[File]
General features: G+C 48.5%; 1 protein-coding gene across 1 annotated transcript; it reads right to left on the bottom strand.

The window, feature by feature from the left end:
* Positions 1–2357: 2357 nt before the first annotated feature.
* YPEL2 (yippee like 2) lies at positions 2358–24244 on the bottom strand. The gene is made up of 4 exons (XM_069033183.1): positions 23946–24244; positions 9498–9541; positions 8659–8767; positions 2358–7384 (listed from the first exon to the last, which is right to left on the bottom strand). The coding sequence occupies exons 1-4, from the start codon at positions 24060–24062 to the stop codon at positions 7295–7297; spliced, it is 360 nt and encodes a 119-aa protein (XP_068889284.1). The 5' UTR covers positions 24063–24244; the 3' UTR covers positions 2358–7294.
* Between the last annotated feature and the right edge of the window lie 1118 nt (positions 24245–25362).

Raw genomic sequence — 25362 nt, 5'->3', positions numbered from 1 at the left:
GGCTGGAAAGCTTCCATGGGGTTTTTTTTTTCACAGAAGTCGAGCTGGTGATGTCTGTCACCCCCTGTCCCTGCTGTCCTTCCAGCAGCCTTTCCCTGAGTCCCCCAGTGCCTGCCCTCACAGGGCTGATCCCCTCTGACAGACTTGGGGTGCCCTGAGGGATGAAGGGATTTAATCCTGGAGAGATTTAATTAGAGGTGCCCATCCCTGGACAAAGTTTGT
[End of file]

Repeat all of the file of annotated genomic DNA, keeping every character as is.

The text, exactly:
General features: G+C 48.5%; 1 protein-coding gene across 1 annotated transcript; it reads right to left on the bottom strand.

The window, feature by feature from the left end:
* Positions 1–2357: 2357 nt before the first annotated feature.
* YPEL2 (yippee like 2) lies at positions 2358–24244 on the bottom strand. The gene is made up of 4 exons (XM_069033183.1): positions 23946–24244; positions 9498–9541; positions 8659–8767; positions 2358–7384 (listed from the first exon to the last, which is right to left on the bottom strand). The coding sequence occupies exons 1-4, from the start codon at positions 24060–24062 to the stop codon at positions 7295–7297; spliced, it is 360 nt and encodes a 119-aa protein (XP_068889284.1). The 5' UTR covers positions 24063–24244; the 3' UTR covers positions 2358–7294.
* Between the last annotated feature and the right edge of the window lie 1118 nt (positions 24245–25362).

Raw genomic sequence — 25362 nt, 5'->3', positions numbered from 1 at the left:
GGCTGGAAAGCTTCCATGGGGTTTTTTTTTTCACAGAAGTCGAGCTGGTGATGTCTGTCACCCCCTGTCCCTGCTGTCCTTCCAGCAGCCTTTCCCTGAGTCCCCCAGTGCCTGCCCTCACAGGGCTGATCCCCTCTGACAGACTTGGGGTGCCCTGAGGGATGAAGGGATTTAATCCTGGAGAGATTTAATTAGAGGTGCCCATCCCTGGACAAAGTTTGT